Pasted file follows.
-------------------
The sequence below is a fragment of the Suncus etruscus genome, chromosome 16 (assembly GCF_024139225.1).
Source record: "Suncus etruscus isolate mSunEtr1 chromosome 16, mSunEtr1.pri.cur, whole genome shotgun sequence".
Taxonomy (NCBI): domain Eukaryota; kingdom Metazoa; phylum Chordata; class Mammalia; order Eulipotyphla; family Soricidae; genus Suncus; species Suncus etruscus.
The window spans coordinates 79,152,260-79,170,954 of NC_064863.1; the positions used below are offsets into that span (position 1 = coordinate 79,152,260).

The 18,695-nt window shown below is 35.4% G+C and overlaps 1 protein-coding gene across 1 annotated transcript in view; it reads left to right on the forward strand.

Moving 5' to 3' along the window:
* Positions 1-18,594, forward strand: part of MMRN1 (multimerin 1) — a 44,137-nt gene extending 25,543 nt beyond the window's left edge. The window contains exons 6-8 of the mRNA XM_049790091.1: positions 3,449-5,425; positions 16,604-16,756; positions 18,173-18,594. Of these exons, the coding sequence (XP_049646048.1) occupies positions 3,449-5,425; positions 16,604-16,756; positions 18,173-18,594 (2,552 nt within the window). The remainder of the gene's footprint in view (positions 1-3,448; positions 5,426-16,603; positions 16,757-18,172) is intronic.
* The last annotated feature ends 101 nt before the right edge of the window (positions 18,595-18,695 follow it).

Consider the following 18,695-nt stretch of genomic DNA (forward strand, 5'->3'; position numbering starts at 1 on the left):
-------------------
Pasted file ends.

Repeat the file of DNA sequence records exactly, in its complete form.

The sequence below is a fragment of the Suncus etruscus genome, chromosome 16 (assembly GCF_024139225.1).
Source record: "Suncus etruscus isolate mSunEtr1 chromosome 16, mSunEtr1.pri.cur, whole genome shotgun sequence".
Taxonomy (NCBI): domain Eukaryota; kingdom Metazoa; phylum Chordata; class Mammalia; order Eulipotyphla; family Soricidae; genus Suncus; species Suncus etruscus.
The window spans coordinates 79,152,260-79,170,954 of NC_064863.1; the positions used below are offsets into that span (position 1 = coordinate 79,152,260).

The 18,695-nt window shown below is 35.4% G+C and overlaps 1 protein-coding gene across 1 annotated transcript in view; it reads left to right on the forward strand.

Moving 5' to 3' along the window:
* Positions 1-18,594, forward strand: part of MMRN1 (multimerin 1) — a 44,137-nt gene extending 25,543 nt beyond the window's left edge. The window contains exons 6-8 of the mRNA XM_049790091.1: positions 3,449-5,425; positions 16,604-16,756; positions 18,173-18,594. Of these exons, the coding sequence (XP_049646048.1) occupies positions 3,449-5,425; positions 16,604-16,756; positions 18,173-18,594 (2,552 nt within the window). The remainder of the gene's footprint in view (positions 1-3,448; positions 5,426-16,603; positions 16,757-18,172) is intronic.
* The last annotated feature ends 101 nt before the right edge of the window (positions 18,595-18,695 follow it).

Consider the following 18,695-nt stretch of genomic DNA (forward strand, 5'->3'; position numbering starts at 1 on the left):